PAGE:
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subprocess -- broken pipe error


Can someone explain what a broken pipe is? The following produces a
broken pipe error:

import subprocess as sub

p = sub.Popen(["ls", "-al", "../"], stdin=sub.PIPE, stdout=sub.PIPE )

print p.stdout.read()
#outputs the files correctly

p.stdin.write(" ls\n")
#IOError: [Errno 32] Broken pipe

Jul 2 '07
11 21541
7stud wrote:
On Jul 2, 1:58 pm, Bjoern Schliessmann <usenet-
mail-0306.20.chr0n.. .@spamgourmet.c omwrote:
>7stud wrote:
>>Thanks for the response. So are you saying that the only way you
can get data out of a pipe is when the subprocess has terminated?
No, not only because Pipes aren't related to processes in any
special way.

He said that you can't write to a pipe whose reader has already

What he said was:
>...once the subprocess terminates (which it must have done for
p.stdout.read( ) to return a result)

And based on the results of the examples I posted in my last post, it
seems to confirm that no data travels through a pipe until a program
on one side of the pipe has terminated.
No, you plonker!

No data is produced *by .read()* until the writer has closed it.

I really don't remember anyone in recent history as eager to willfully
misunderstand any attempted assistance. Please try to read what is
written more carefully. It's most annoying when "the better the advice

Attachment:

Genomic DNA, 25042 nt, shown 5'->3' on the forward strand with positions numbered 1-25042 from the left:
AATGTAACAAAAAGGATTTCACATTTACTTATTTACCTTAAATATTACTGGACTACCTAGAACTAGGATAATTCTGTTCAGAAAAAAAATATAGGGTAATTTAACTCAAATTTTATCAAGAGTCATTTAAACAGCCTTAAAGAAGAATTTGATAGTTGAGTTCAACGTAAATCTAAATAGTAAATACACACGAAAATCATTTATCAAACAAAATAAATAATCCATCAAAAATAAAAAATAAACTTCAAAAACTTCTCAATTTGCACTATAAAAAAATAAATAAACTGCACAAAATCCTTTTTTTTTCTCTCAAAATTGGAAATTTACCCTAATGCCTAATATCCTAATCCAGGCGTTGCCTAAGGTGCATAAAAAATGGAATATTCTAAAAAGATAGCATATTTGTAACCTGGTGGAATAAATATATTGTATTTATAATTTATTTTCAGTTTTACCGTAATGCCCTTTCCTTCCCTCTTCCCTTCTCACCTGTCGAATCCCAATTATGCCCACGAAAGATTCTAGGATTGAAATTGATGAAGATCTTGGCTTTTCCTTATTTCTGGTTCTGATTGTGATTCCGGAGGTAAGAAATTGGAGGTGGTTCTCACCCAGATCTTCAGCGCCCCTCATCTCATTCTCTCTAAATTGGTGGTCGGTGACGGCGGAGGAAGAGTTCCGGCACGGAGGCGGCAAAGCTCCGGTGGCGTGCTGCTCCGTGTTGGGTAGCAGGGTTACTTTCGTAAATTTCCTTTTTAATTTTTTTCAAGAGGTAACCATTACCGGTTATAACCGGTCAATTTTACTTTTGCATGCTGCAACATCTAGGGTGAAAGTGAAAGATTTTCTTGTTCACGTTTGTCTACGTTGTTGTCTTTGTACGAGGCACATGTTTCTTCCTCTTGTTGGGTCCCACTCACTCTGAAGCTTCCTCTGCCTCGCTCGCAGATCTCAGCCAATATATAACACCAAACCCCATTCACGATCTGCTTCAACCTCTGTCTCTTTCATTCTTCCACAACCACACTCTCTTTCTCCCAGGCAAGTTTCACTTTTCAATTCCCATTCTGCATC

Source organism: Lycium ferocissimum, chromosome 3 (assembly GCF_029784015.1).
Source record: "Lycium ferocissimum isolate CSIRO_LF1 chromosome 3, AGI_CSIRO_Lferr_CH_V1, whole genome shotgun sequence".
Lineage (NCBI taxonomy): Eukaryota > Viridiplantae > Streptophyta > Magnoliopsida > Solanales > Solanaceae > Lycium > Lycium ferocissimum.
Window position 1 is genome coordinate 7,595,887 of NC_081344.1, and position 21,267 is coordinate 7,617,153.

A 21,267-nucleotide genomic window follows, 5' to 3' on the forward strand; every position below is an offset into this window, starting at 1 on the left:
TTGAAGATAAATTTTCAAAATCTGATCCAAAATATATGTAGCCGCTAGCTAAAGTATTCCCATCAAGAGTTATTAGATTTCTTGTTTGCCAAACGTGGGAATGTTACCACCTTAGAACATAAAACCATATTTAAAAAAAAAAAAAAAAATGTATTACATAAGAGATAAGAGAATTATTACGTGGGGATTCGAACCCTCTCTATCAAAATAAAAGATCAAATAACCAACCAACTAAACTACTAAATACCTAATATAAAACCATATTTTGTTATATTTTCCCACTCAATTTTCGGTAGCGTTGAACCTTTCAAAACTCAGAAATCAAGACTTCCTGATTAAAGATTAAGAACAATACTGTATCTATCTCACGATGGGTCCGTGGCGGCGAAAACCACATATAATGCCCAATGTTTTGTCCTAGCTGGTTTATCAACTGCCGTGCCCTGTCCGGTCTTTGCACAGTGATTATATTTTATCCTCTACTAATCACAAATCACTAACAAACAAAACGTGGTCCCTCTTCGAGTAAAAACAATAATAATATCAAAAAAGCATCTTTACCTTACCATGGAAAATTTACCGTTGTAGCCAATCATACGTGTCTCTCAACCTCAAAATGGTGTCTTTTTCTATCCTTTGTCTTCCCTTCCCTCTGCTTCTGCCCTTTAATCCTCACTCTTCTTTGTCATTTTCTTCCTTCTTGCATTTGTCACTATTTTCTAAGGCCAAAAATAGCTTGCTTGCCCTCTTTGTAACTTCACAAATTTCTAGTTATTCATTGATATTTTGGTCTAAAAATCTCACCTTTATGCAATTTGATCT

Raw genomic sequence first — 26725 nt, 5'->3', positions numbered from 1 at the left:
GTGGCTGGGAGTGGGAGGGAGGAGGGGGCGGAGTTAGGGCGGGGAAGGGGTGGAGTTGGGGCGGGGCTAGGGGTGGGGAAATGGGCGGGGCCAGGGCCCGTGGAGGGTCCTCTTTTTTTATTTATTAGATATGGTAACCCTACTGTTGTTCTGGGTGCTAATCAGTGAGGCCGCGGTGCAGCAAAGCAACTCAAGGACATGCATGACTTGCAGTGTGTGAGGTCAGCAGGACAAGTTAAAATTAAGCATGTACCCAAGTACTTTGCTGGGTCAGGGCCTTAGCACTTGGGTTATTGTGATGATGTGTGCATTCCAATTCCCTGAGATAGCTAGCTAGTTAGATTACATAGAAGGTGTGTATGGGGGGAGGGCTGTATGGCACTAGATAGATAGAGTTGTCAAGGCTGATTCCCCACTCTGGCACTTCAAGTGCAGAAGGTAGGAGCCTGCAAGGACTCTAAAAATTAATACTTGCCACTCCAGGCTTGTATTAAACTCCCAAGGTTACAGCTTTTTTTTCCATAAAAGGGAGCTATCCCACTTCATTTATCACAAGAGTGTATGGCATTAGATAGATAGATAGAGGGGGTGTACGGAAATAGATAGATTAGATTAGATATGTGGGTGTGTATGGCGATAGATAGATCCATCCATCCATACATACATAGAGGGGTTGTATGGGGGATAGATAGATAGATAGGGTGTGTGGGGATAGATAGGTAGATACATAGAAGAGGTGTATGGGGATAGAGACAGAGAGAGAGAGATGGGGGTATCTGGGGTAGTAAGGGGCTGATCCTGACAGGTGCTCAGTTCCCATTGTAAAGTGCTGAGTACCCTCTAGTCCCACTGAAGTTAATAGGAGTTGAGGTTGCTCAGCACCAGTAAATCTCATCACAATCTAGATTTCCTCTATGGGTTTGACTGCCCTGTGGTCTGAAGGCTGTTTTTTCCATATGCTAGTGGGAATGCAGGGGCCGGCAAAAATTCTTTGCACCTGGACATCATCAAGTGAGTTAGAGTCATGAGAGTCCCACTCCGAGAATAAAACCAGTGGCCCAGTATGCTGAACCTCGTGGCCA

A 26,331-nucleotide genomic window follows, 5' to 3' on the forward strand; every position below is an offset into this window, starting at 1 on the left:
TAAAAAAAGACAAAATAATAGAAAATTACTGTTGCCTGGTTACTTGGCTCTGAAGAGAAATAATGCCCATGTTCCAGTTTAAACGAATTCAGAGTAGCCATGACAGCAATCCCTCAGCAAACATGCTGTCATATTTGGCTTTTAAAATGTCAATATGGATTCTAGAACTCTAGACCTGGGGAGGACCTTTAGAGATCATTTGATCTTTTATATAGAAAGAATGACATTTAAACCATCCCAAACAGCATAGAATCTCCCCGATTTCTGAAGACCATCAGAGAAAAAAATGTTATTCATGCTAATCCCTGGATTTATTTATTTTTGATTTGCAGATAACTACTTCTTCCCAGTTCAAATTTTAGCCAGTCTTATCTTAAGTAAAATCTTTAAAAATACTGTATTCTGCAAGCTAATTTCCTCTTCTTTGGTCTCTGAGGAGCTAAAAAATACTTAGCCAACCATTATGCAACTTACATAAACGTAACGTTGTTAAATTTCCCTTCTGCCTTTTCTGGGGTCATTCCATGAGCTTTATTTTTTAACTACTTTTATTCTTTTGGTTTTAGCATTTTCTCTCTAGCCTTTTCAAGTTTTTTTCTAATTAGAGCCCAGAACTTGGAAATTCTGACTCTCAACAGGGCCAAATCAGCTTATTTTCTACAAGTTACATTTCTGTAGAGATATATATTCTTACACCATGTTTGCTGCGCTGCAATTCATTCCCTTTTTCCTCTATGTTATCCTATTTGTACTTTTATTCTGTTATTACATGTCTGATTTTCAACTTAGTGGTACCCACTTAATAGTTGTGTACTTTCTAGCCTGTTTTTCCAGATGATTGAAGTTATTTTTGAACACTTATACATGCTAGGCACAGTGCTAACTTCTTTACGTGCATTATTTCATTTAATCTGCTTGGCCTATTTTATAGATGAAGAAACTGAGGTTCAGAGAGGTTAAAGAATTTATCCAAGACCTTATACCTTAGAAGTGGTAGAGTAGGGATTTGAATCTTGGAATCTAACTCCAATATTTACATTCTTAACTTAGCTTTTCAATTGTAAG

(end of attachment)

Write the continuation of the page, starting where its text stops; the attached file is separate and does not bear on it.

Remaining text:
the worse it's wasted", as the Scots say.

Please forgive my brusqueness.

Steve Holden +1 571 484 6266 +1 800 494 3119
Holden Web LLC/Ltd http://www.holdenweb.com
Skype: holdenweb http://del.icio.us/steve.holden
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Jul 2 '07 #11
7stud wrote:
On Jul 2, 2:12 pm, Steve Holden <s...@holdenweb .comwrote:
>a) Who told you pipes should be unbuffered by default, and b) what difference
does that make anyway?

a) The docs.

b) If the pipes were buffered then writing a small amount of data like
"text3" to the pipe would cause the other side to hang forever thereby
providing a possible explanation for the results.
>>It just hangs, and then when I hit Ctrl+C and look in the file, the
data isn't in there.
Of course it does, for the reasons mentioned above. file.read() only
returns when it has consumed *all* the data from the file (which means
the write must close the file for the reader to be able to return).

That doesn't seem like a very good explanation, since the only thing
written to the file(i.e. stdin) was "text3", and the write() was
unbuffered, so the read() could consume all the data without the
write() closing the file--there was no more data.

So please explain how the receiving process mysteriously manages to look
inside your producer process to know that it is never going to produce
any more data. Let's (briefly) look at the docs for read():

read( [size])

Read at most size bytes from the file (less if the read hits EOF before
obtaining size bytes). If the size argument is negative or omitted, read
all data until EOF is reached. ...

I believe you omitted the argument. As I have explained, the read() call
therefore waits until the writer has closed the file. Which is what
makes the EOF indication appear.

And please stop dragging buffering into this as a red herring. You do
know what buffering *is*, I take it? The read() call buffers even an
unbuffered source, by definition.

Steve Holden +1 571 484 6266 +1 800 494 3119
Holden Web LLC/Ltd http://www.holdenweb.com
Skype: holdenweb http://del.icio.us/steve.holden
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Jul 2 '07 #12

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